Mexico earthquake leaves 3 dead
Buildings sway after 6.5-magnitude quake strikes near Mexico City
A magnitude-6.5 earthquake struck in Mexico's western Guerrero state, shaking buildings and causing panic in the nation's capital and the Pacific resort of Acapulco. Officials said at least three people died, but there were no reports of widespread damage.
The U.S. Geological Survey initially estimated the quake magnitude at 6.8, but downgraded it to 6.7 and then 6.5. A quake of that magnitude is capable of causing severe damage, although the depth of this temblor lessened its impact.
The USGS said the quake occurred at 6:47 p.m. Saturday at a depth of 64.9 kilometres. It was centred about 42 kilometres southwest of Iguala in Guerrero and 166 kilometres south-southwest of Mexico City.
Mexico's Interior Department said the quake was felt in parts of nine states.
Humberto Calvo, undersecretary of Guerrero's Civil Protection agency, said three deaths had been reported in the state. He said one man was killed when a house's roof collapsed in Iguala, a second died in the small town of Ixcateopan and the driver of a cargo truck was killed by rocks that fell on the vehicle driving on the toll highway linking Acapulco with Mexico City.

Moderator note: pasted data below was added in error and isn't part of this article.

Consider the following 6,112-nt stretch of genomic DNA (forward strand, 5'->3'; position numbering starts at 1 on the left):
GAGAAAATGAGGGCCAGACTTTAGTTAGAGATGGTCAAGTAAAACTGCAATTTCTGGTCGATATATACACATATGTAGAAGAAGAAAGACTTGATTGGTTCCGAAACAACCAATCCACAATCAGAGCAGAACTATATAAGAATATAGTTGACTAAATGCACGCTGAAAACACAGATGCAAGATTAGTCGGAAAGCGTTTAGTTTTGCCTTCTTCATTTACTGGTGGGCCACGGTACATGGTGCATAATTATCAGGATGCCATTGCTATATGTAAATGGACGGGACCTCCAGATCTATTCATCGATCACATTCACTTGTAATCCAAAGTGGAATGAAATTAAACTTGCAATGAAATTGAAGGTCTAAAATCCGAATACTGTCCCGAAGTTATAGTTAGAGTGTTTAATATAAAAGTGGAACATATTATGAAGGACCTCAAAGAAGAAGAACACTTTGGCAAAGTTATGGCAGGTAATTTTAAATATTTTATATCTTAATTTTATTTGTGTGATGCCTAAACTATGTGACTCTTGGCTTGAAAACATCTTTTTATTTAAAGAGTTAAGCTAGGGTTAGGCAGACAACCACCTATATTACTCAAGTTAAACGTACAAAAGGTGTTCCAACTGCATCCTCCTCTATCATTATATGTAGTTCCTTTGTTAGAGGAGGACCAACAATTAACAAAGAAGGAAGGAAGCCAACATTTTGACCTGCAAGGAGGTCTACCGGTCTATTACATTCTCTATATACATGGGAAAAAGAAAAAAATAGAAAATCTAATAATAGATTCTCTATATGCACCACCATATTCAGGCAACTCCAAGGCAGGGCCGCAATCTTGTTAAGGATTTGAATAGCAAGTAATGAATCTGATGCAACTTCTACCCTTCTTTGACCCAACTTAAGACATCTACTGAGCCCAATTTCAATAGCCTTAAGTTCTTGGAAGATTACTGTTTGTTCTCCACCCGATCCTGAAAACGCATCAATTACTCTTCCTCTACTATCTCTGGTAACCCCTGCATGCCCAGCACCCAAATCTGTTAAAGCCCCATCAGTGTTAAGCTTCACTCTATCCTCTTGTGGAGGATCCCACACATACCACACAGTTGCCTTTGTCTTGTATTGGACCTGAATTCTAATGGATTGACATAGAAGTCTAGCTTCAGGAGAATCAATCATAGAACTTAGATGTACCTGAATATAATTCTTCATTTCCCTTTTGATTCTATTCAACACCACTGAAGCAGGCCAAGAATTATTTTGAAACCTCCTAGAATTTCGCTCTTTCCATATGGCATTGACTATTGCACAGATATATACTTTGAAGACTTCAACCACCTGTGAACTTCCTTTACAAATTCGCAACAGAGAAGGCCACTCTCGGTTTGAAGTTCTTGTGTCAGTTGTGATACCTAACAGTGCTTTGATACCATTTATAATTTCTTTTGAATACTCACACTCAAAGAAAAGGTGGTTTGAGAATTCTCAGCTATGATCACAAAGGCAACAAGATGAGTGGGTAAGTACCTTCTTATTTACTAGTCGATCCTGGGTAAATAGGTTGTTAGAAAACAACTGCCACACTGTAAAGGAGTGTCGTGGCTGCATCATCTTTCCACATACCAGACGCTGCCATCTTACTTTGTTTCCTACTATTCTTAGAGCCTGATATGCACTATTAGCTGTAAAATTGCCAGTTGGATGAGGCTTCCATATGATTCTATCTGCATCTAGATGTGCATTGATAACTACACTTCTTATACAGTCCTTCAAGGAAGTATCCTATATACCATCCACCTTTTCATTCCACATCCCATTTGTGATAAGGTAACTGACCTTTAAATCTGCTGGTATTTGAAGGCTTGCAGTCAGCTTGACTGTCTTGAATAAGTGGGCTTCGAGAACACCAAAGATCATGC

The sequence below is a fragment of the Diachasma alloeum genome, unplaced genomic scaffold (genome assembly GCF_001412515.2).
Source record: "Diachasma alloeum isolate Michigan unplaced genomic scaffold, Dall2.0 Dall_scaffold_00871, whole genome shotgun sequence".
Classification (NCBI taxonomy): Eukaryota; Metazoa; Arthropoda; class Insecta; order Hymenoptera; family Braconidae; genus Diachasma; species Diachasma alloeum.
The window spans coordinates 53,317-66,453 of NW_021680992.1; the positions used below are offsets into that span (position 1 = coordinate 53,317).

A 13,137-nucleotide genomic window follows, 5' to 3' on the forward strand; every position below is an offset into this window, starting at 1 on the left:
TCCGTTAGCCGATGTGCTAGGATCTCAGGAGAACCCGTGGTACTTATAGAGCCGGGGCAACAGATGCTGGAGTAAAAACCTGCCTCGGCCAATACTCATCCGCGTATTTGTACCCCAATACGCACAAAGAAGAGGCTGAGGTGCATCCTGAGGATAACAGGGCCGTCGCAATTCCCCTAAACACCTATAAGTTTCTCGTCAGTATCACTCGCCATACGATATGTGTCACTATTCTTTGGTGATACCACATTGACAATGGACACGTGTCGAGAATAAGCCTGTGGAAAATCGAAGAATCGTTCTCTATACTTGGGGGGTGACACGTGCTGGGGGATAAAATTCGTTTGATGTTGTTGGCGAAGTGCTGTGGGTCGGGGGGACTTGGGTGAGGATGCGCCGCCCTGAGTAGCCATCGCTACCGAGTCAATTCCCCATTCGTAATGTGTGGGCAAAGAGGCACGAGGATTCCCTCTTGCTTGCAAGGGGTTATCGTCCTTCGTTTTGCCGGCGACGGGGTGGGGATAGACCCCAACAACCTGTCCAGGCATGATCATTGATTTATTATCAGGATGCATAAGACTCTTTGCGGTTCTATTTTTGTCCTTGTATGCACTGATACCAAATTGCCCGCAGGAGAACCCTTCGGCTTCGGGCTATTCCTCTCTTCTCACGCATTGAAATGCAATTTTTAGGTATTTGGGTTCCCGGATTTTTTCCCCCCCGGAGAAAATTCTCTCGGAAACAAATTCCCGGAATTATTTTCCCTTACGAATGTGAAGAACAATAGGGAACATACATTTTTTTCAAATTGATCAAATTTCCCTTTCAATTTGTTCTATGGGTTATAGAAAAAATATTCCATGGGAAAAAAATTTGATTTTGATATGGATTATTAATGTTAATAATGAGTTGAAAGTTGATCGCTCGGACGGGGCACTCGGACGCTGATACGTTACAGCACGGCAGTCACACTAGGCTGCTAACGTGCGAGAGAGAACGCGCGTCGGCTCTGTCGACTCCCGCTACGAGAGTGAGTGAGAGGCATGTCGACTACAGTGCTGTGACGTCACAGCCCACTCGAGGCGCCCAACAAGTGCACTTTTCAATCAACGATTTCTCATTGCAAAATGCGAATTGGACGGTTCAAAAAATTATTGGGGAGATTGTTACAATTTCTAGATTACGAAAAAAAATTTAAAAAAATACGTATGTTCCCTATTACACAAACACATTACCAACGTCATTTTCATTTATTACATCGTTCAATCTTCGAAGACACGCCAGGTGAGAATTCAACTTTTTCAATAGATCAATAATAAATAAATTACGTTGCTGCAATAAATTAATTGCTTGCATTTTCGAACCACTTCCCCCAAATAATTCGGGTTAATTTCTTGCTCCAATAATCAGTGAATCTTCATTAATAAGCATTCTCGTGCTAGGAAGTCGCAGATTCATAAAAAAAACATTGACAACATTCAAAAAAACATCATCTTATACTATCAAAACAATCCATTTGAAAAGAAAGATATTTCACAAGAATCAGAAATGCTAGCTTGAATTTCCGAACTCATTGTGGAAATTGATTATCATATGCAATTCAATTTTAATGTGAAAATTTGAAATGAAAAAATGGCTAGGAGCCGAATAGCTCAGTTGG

Calvo said a secondary highway between the two cities was blocked in two places by rockslides.
Highrises swayed in the centre of Mexico City for more than a minute, and shoppers were temporarily herded out of some shopping centres until the danger passed.
Mexico City's mayor, Marcelo Ebrard, reported by Twitter that no major damage had been reported. He said power failed in some parts of the city.
People in one part of Mexico City's upscale Condesa neighbourhood ran out of their houses and gathered in the streets, hugging each other while some shook and began to cry.
On one street, a group of women joined hands in a circle, closed their eyes and began to pray.
"Please God, help us and let everything be OK," said one. "It's OK. It's OK. Everything is OK."
Parts of Mexico City rest on the shaky soil of a former lake bed, which tends to magnify the effect of earthquakes. An 8.1-magnitude quake in 1985 killed as many as 10,000 people in the city.
In Acapulco, which is in Guerrero, hundreds of anxious tourists congregated in the street after fleeing rocking buildings that are strung along the coastal boulevard. Patrons also left a movie theatre complex.
Authorities said they found no structural damage and had no reports of injuries in the Pacific resort, which was about 140 kilometres from the quake's epicentre.